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Marjan Rawicz

Born in Poland in the year 1898, Marjan (often spelled Maryan) Rawicz studied music in his homeland and sought further instruction in Vienna.
He apprenticed with Richard Robert [1861-1924], whose students included George Szell and Rudolf Serkin. One day in 1930 or 1931, while engaged as a pianist at an Austrian resort in order to finance his law studies at Krakow University, Rawicz met Walter Landauer, a piano student at the Vienna Music Academy. Legend has it that Landauer overheard Rawicz whistling a tune that he'd been hearing in his own head for the better part of a week, became excited and introduced himself. After identifying the melody as a polka penned by Bedrich Smetana, Rawicz played it on the piano; this exchange kindled a camaraderie that would evolve into a lifelong working relationship.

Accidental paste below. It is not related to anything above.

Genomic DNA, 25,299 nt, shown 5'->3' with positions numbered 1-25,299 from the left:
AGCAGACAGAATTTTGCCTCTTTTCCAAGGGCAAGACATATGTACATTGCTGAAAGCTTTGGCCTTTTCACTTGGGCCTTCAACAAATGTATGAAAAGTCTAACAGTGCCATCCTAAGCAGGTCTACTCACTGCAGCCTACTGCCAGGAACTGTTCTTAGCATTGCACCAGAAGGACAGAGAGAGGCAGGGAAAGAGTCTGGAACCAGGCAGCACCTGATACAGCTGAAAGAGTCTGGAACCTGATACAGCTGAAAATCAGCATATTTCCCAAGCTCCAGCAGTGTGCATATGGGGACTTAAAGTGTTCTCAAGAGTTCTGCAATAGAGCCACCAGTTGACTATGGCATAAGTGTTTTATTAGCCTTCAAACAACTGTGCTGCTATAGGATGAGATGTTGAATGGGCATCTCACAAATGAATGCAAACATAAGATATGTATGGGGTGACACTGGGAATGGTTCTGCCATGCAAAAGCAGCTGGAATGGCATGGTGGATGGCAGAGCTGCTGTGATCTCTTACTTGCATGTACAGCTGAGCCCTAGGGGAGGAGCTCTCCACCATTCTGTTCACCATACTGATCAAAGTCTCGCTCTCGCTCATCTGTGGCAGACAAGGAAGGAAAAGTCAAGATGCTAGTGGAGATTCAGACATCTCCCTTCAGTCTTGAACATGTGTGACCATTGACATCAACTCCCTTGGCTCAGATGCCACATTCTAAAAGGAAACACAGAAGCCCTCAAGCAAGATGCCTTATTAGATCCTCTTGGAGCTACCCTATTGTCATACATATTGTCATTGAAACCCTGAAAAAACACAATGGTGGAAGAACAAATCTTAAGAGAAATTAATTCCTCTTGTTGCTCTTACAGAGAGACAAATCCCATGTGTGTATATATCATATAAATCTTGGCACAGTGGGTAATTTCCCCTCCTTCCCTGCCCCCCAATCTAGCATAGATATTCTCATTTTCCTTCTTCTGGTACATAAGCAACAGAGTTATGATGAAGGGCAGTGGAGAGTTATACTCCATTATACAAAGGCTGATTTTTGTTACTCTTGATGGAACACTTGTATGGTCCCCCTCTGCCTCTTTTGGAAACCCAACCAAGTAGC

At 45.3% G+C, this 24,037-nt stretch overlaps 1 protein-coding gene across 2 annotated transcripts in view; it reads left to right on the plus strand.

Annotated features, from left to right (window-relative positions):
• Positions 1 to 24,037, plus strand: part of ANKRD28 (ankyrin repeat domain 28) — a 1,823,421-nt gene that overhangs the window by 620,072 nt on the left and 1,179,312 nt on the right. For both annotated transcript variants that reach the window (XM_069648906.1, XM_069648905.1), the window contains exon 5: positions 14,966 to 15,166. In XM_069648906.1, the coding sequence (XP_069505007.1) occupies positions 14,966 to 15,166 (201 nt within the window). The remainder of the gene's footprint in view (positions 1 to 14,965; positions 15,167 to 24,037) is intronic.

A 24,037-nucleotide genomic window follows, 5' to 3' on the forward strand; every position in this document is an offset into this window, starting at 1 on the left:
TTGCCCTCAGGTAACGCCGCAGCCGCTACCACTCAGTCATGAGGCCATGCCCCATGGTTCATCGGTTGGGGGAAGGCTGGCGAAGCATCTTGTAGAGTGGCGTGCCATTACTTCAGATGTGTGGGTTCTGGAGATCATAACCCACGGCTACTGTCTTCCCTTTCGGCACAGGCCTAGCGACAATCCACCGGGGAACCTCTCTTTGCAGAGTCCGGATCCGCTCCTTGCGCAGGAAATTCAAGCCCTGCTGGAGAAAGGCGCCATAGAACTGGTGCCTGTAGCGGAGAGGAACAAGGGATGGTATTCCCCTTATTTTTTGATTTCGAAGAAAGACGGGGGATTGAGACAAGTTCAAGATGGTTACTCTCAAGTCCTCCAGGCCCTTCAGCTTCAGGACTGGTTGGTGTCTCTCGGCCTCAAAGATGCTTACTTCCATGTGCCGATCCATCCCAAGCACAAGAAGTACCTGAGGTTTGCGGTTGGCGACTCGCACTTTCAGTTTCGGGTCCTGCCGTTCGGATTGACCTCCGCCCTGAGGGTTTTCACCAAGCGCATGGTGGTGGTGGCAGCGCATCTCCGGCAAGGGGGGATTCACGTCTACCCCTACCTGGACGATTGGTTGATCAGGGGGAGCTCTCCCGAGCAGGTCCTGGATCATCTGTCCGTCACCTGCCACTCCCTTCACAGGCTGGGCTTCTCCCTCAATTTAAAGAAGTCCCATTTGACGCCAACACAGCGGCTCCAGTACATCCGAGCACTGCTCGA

Rawicz and Landauer would now develop into an enormously popular piano duo, specializing in "light classical" medleys. By 1932 they were performing over the air in Vienna; they played concert halls throughout Europe in 1933 and emigrated to England in 1935. During WWII, the British government, fearing Germanic espionage, forced large numbers of immigrants -- many of whom had been chased off of mainland Europe by the Nazis -- to leave their homes and occupy Spartan internment camps on the Isle of Man. Among the "suspicious" artists locked up at Hutchinson Camp, Douglas, were Hanover Dadaist Kurt Schwitters and the widely acclaimed team of Rawicz and Landauer. Both men later became British subjects. Postwar tours included the U.S., Europe, Australia, and South Africa; their greatest popularity was achieved through BBC radio broadcasts, and as a result of collaborations with that master of mood music, Annunzio Paolo Mantovani. Marjan Rawicz passed away in London on January 30, 1970. His piano partner survived him by 13 years. ~ arwulf arwulf, Rovi


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